0
We're unable to sign you in at this time. Please try again in a few minutes.
Retry
We were able to sign you in, but your subscription(s) could not be found. Please try again in a few minutes.
Retry
There may be a problem with your account. Please contact the AMA Service Center to resolve this issue.
Contact the AMA Service Center:
Telephone: 1 (800) 262-2350 or 1 (312) 670-7827  *   Email: subscriptions@jamanetwork.com
Error Message ......
ARTICLE |

A Multicenter Trial for Resuscitation of Injured Patients With 7.5% Sodium Chloride:  The Effect of Added Dextran 70

Mary J. Vassar, MS; Ronald P. Fischer, MD; Paul E. O'Brien, MD; Ben L. Bachulis, MD; Jodi A. Chambers, MD; David B. Hoyt, MD; James W. Holcroft, MD
Arch Surg. 1993;128(9):1003-1013. doi:10.1001/archsurg.1993.01420210067009.
Text Size: A A A
Published online

Objective:  To evaluate the use of 250 mL of a 7.5% sodium chloride solution, both with and without added dextran 70, for the prehospital resuscitation of hypotensive trauma patients.

Design:  Double-blind randomized trial.

Setting:  Six trauma systems served by helicopter transport.

Patients:  Injured patients with systolic blood pressures less than 90 mm Hg at any time in the field or during helicopter transport.

Interventions:  Infusion of study solution, in the field or during transport, followed by conventional isotonic solutions as needed. Solutions studied in four cohorts were as follows: (1) lactated Ringer's; (2) 7.5% sodium chloride (hypertonic saline); (3) 7.5% sodium chloride combined with 6% dextran 70; and (4) 7.5% sodium chloride combined with 12% dextran 70.

Main Outcome Measures:  Blood pressure response; survival to time of hospital discharge among the treatment groups; and survival compared with that predicted by norms from the Major Trauma Outcome Study (MTOS).

Results:  The mean (±SD) change in systolic blood pressure on arrival in the emergency department was significantly higher in the hypertonic saline solution group than that in the lactated Ringer's solution group (34±46 vs 11±49 mm Hg, P<.03). Overall survival in the four treatment groups was 49%, 60%, 56%, and 45% (not statistically significant). Survival in the hypertonic saline solution group, however, was significantly higher than that predicted by the MTOS norms (60% vs 48%, P<.001). Survival to hospital discharge in patients with baseline Glasgow Coma Scale scores of 8 or less was correlated with treatment group (P<.05 by logistic regression and P<.01 by Cox proportional-hazards analysis; with survival in the hypertonic saline solution group [34%] vs lactated Ringer's solution group [12%]).

Conclusions:  Prehospital infusion of 250 mL of 7.5% sodium chloride is associated with an increase in blood pressure and an increase in survival to hospital discharge compared with survival predicted by the MTOS norms. Patients with low baseline Glasgow Coma Scale scores seem to benefit the most from 7.5% sodium chloride resuscitation. Hypertonic saline solution without added dextran 70 is as effective as the more expensive solutions that contain dextran 70.(Arch Surg. 1993;128:1003-1013)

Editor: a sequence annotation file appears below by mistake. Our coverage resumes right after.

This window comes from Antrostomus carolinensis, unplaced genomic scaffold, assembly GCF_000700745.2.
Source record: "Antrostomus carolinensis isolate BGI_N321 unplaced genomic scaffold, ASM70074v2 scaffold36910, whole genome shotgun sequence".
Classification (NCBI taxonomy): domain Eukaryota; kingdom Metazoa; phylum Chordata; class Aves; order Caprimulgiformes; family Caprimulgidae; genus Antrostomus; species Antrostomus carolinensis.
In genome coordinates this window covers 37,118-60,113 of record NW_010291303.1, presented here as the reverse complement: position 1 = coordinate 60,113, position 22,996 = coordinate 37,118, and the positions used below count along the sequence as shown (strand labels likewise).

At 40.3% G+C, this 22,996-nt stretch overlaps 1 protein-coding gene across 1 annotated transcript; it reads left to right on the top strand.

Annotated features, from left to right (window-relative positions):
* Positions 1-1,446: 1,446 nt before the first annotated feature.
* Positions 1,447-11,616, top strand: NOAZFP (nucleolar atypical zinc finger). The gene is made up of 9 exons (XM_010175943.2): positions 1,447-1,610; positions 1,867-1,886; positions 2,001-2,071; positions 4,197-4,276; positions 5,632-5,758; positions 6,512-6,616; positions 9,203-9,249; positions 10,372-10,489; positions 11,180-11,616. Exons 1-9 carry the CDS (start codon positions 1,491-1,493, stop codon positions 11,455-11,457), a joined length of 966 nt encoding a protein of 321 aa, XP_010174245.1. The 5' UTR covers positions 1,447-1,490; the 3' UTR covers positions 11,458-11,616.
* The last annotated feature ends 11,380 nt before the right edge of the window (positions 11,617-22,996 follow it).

Topics

Sign in

Create a free personal account to sign up for alerts, share articles, and more.

Purchase Options

• Buy this article
• Subscribe to the journal

Figures

Tables

References

Correspondence

CME
Meets CME requirements for:
Browse CME for all U.S. States
Accreditation Information
The American Medical Association is accredited by the Accreditation Council for Continuing Medical Education to provide continuing medical education for physicians. The AMA designates this journal-based CME activity for a maximum of 1 AMA PRA Category 1 CreditTM per course. Physicians should claim only the credit commensurate with the extent of their participation in the activity. Physicians who complete the CME course and score at least 80% correct on the quiz are eligible for AMA PRA Category 1 CreditTM.
Note: You must get at least of the answers correct to pass this quiz.
You have not filled in all the answers to complete this quiz
The following questions were not answered:
Sorry, you have unsuccessfully completed this CME quiz with a score of
The following questions were not answered correctly:
Commitment to Change (optional):
Indicate what change(s) you will implement in your practice, if any, based on this CME course.
Your quiz results:
The filled radio buttons indicate your responses. The preferred responses are highlighted
For CME Course: A Proposed Model for Initial Assessment and Management of Acute Heart Failure Syndromes
Indicate what changes(s) you will implement in your practice, if any, based on this CME course.
Submit a Comment

Multimedia

Some tools below are only available to our subscribers or users with an online account.

Sign in

Create a free personal account to sign up for alerts, share articles, and more.

Purchase Options

• Buy this article
• Subscribe to the journal

Related Content

Customize your page view by dragging & repositioning the boxes below.

Jobs
brightcove.createExperiences();